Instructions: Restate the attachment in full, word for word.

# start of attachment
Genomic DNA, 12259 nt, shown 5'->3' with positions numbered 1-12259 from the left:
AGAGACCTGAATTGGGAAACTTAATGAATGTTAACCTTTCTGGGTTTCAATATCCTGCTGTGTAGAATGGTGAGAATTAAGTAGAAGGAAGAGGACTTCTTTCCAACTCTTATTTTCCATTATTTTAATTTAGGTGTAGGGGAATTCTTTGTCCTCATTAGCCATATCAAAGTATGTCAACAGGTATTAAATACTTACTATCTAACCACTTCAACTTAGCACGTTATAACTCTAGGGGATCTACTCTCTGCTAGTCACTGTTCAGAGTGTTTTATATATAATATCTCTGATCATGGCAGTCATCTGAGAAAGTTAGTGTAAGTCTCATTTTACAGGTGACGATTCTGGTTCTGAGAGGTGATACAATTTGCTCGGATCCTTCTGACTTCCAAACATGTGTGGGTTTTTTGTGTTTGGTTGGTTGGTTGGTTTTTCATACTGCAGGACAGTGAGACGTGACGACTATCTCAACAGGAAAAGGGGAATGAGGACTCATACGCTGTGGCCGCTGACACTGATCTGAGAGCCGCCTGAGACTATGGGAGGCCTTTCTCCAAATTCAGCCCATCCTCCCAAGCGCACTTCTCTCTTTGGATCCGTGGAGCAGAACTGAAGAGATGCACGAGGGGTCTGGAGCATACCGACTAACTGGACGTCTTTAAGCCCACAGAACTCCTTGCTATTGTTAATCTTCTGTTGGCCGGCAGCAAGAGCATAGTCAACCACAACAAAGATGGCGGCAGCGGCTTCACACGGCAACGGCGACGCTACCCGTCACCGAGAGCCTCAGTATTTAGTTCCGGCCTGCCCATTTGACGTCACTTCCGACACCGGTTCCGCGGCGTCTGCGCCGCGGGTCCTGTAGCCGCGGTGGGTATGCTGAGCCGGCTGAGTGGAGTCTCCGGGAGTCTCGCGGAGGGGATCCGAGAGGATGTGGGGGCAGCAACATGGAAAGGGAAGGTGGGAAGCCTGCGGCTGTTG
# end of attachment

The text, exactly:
Genomic DNA, 12259 nt, shown 5'->3' with positions numbered 1-12259 from the left:
AGAGACCTGAATTGGGAAACTTAATGAATGTTAACCTTTCTGGGTTTCAATATCCTGCTGTGTAGAATGGTGAGAATTAAGTAGAAGGAAGAGGACTTCTTTCCAACTCTTATTTTCCATTATTTTAATTTAGGTGTAGGGGAATTCTTTGTCCTCATTAGCCATATCAAAGTATGTCAACAGGTATTAAATACTTACTATCTAACCACTTCAACTTAGCACGTTATAACTCTAGGGGATCTACTCTCTGCTAGTCACTGTTCAGAGTGTTTTATATATAATATCTCTGATCATGGCAGTCATCTGAGAAAGTTAGTGTAAGTCTCATTTTACAGGTGACGATTCTGGTTCTGAGAGGTGATACAATTTGCTCGGATCCTTCTGACTTCCAAACATGTGTGGGTTTTTTGTGTTTGGTTGGTTGGTTGGTTTTTCATACTGCAGGACAGTGAGACGTGACGACTATCTCAACAGGAAAAGGGGAATGAGGACTCATACGCTGTGGCCGCTGACACTGATCTGAGAGCCGCCTGAGACTATGGGAGGCCTTTCTCCAAATTCAGCCCATCCTCCCAAGCGCACTTCTCTCTTTGGATCCGTGGAGCAGAACTGAAGAGATGCACGAGGGGTCTGGAGCATACCGACTAACTGGACGTCTTTAAGCCCACAGAACTCCTTGCTATTGTTAATCTTCTGTTGGCCGGCAGCAAGAGCATAGTCAACCACAACAAAGATGGCGGCAGCGGCTTCACACGGCAACGGCGACGCTACCCGTCACCGAGAGCCTCAGTATTTAGTTCCGGCCTGCCCATTTGACGTCACTTCCGACACCGGTTCCGCGGCGTCTGCGCCGCGGGTCCTGTAGCCGCGGTGGGTATGCTGAGCCGGCTGAGTGGAGTCTCCGGGAGTCTCGCGGAGGGGATCCGAGAGGATGTGGGGGCAGCAACATGGAAAGGGAAGGTGGGAAGCCTGCGGCTGTTG